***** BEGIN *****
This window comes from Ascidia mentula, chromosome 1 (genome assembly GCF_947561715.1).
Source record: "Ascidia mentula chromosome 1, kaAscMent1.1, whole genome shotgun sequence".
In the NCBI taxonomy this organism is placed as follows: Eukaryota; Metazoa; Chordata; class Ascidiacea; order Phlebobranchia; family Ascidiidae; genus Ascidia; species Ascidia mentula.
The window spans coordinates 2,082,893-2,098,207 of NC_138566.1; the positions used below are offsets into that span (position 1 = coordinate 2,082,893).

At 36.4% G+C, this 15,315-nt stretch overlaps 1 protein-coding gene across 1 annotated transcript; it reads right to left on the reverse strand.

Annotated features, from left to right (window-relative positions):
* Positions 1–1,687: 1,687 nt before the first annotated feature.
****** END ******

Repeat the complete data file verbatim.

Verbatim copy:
This window comes from Ascidia mentula, chromosome 1 (genome assembly GCF_947561715.1).
Source record: "Ascidia mentula chromosome 1, kaAscMent1.1, whole genome shotgun sequence".
In the NCBI taxonomy this organism is placed as follows: Eukaryota; Metazoa; Chordata; class Ascidiacea; order Phlebobranchia; family Ascidiidae; genus Ascidia; species Ascidia mentula.
The window spans coordinates 2,082,893-2,098,207 of NC_138566.1; the positions used below are offsets into that span (position 1 = coordinate 2,082,893).

At 36.4% G+C, this 15,315-nt stretch overlaps 1 protein-coding gene across 1 annotated transcript; it reads right to left on the reverse strand.

Annotated features, from left to right (window-relative positions):
* Positions 1–1,687: 1,687 nt before the first annotated feature.